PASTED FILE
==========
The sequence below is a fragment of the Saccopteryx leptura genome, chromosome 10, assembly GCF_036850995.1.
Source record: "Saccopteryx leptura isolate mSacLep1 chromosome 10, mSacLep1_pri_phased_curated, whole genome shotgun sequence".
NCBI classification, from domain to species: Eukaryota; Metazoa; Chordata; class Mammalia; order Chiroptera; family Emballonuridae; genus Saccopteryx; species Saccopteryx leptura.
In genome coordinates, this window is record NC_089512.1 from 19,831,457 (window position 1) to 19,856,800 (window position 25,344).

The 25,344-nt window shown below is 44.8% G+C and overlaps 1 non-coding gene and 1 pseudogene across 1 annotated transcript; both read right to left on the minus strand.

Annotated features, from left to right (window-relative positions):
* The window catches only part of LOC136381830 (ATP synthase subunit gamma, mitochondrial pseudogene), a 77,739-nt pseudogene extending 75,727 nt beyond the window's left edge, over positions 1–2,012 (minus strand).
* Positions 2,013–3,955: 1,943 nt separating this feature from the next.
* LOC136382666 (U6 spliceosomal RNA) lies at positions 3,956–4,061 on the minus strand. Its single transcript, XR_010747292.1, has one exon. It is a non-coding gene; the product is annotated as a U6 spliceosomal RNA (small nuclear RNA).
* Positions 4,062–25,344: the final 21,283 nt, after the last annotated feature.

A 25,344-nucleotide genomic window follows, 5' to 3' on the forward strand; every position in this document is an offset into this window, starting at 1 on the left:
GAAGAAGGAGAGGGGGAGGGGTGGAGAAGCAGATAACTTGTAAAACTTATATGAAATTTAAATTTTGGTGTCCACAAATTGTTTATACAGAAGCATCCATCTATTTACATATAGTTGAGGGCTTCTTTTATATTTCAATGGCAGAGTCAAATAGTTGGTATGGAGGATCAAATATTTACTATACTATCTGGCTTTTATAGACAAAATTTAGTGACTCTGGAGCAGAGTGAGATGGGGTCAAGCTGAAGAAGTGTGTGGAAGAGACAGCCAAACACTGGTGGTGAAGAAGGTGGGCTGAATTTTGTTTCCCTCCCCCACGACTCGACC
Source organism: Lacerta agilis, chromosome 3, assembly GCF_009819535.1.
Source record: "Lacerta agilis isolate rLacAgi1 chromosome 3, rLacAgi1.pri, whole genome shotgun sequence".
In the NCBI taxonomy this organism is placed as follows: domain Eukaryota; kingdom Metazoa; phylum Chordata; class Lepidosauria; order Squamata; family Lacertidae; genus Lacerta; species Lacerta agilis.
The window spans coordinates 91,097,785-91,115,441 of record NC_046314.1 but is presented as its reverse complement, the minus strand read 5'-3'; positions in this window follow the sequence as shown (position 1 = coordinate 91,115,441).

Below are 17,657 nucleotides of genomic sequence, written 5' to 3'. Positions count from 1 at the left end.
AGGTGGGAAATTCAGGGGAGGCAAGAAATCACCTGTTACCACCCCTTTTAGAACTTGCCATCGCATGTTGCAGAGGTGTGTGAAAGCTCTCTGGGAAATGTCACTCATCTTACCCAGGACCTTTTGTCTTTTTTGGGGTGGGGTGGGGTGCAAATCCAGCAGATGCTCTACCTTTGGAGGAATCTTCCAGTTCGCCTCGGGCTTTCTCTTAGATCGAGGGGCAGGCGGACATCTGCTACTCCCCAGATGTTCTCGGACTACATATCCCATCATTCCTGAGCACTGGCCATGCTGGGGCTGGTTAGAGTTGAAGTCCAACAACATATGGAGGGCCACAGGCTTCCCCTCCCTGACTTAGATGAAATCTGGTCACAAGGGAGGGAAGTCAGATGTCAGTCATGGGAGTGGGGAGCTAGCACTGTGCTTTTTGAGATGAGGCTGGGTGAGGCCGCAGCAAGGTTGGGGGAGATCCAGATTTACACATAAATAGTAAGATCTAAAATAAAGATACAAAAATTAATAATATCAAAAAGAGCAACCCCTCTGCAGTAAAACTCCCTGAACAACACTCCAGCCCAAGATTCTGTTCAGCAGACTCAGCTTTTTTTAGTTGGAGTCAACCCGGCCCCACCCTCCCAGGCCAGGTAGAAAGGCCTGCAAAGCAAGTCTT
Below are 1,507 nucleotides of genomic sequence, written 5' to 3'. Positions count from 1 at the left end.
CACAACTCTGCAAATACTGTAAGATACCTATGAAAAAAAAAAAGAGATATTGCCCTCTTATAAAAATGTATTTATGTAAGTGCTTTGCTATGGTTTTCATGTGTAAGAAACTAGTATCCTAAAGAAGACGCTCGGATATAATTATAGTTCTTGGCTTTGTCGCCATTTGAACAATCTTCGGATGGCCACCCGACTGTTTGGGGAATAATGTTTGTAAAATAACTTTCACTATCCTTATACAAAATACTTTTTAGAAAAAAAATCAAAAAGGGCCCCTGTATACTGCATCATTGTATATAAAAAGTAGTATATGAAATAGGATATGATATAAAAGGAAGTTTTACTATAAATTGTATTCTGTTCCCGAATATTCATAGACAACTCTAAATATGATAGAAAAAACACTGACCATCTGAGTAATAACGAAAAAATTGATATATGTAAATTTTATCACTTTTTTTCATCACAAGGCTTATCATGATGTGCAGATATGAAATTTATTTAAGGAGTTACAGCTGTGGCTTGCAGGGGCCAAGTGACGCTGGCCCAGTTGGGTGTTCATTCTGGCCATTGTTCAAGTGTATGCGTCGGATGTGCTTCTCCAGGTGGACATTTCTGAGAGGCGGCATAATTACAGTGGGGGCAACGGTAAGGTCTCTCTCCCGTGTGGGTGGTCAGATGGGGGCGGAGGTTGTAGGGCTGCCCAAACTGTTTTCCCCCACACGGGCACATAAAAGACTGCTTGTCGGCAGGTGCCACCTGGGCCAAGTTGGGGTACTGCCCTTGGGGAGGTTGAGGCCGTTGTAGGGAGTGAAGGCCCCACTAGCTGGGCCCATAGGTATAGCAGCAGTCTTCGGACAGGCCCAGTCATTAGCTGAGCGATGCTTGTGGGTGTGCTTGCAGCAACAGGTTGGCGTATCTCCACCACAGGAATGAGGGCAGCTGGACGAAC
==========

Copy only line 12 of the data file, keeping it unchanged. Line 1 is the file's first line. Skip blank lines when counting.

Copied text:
GAAGAAGGAGAGGGGGAGGGGTGGAGAAGCAGATAACTTGTAAAACTTATATGAAATTTAAATTTTGGTGTCCACAAATTGTTTATACAGAAGCATCCATCTATTTACATATAGTTGAGGGCTTCTTTTATATTTCAATGGCAGAGTCAAATAGTTGGTATGGAGGATCAAATATTTACTATACTATCTGGCTTTTATAGACAAAATTTAGTGACTCTGGAGCAGAGTGAGATGGGGTCAAGCTGAAGAAGTGTGTGGAAGAGACAGCCAAACACTGGTGGTGAAGAAGGTGGGCTGAATTTTGTTTCCCTCCCCCACGACTCGACC